Did indeed see Captain America: The Winter Soldier Saturday, which, in the end, made the remaining three days until last night’s episode even more of an agonizing wait, since now I knew what was at stake, and was pretty sure there was a traitor amoung the main six characters we’ve bonded with these past few months, and that was going to hurt. In the end, I cracked and read spoilers about all traitors hours before the episode aired, though while watching before the reveals I still found it hard to believe what I’d read. That’s good TV making.
The producers may be claiming you don’t have to see the movie first(though being spoiled for it by the TV episode was pretty much unavoidable for the story they were telling), but they really are meant to be watched movie first, with “Turn, Turn, Turn,” being almost the B-side of Captain America: The Winter Soldier. The movie is almost the official account, depicting what was done by and around the powerful/important people who’ll be mentioned in the history textbooks, although it did briefly touch on how this impacted the S.H.I.E.L.D. agents on the ground, through the eyes of Sharon Carter. But the TV episode is the almost more intriguing human story that centers on and really depicts of the experiences of the people on the ground who have no control over the big events that shatter their world into pieces, the people the viewers arguably identify with much more strongly(especially considering we’ve seen them every week instead of twice a year).
One of the relatively few bigger flaws of the movie was actually this, that we hear S.H.I.E.L.D.’s gone kaplooie, but when all we see is headquarters get destroyed it doesn’t feel real. “Turn, Turn, Turn” takes care of that quite nicely, showing the chaos that descends when an organization turns in on itself and groups of good guys try to take each other out because they don’t know the other group are good guys too, when they don’t get the luxury of knowing Nick Fury actually faked his own death, and their leaders are too busy dealing with the biggest threats to do anything at all for them. When someone they worked alongside every day now plots their downfall. Though I wonder if Agent Ward’s experience will become the story of the Hydra agent on the ground, the man who now is supposed to be betray the people he’s been working alongside and probably genuinely has some feelings for. Certainly I don’t think he’s going to be a straightforward villain from here on it, especially after that stinger.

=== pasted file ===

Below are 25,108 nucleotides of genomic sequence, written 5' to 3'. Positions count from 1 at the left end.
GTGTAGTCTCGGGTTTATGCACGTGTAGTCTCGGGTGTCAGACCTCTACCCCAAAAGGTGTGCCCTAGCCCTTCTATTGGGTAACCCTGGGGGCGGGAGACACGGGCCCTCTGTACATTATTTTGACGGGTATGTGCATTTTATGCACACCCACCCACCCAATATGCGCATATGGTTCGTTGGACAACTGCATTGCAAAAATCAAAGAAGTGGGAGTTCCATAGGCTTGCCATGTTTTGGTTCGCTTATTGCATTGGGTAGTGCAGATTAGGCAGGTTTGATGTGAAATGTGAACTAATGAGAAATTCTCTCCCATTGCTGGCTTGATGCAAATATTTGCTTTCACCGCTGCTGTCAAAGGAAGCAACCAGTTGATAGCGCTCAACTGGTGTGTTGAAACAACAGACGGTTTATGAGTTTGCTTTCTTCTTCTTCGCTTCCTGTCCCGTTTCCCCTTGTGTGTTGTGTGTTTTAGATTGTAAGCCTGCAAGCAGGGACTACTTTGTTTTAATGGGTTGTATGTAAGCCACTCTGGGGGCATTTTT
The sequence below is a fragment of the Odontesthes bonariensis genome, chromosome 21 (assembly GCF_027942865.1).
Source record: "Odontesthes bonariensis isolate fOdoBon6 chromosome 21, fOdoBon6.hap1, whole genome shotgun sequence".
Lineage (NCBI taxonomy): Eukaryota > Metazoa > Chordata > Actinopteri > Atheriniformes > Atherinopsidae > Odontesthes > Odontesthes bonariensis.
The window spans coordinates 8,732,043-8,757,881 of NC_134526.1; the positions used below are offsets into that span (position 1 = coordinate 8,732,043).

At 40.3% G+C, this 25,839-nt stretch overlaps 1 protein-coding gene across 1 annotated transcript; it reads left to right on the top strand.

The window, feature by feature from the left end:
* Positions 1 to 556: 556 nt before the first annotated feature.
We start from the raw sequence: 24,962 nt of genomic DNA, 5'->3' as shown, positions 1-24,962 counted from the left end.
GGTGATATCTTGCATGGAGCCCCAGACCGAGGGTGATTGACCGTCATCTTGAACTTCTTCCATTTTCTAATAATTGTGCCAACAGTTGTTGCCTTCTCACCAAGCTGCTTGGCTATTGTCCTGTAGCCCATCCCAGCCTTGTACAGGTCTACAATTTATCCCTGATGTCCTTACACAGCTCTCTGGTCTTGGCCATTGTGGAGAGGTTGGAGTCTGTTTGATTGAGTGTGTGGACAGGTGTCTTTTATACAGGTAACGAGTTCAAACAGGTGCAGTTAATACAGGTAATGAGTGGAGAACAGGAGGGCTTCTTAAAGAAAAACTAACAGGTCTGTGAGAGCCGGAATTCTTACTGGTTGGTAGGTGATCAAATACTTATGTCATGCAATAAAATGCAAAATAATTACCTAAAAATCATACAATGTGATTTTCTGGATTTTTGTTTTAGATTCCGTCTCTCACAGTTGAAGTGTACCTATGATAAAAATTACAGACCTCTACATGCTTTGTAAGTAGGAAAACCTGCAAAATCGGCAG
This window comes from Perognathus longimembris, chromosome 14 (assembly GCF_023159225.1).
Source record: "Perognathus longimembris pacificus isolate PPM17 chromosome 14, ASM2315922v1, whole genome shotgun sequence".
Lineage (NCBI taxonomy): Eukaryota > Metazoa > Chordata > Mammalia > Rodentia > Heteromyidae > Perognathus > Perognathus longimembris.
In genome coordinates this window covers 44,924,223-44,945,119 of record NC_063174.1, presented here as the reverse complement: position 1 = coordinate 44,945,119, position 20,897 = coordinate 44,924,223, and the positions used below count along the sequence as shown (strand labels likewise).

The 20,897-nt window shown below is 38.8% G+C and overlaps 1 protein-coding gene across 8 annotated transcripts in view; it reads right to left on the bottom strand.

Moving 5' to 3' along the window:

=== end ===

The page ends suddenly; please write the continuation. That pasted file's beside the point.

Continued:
Though it would be easier if he was just a double agent, if only because then there’s a chance Victoria Hand’s death was staged, and that was the one thing that really irked me about last night. After all she did in this episode, the character deserved a better fate than just being killed off like that.
“Turn, Turn, Turn,” also gave everyone a chance to really show off their acting chops, much more than they have so far. Clark Gregg gets best in show marks, even if Fitz is still the one you most want to hug.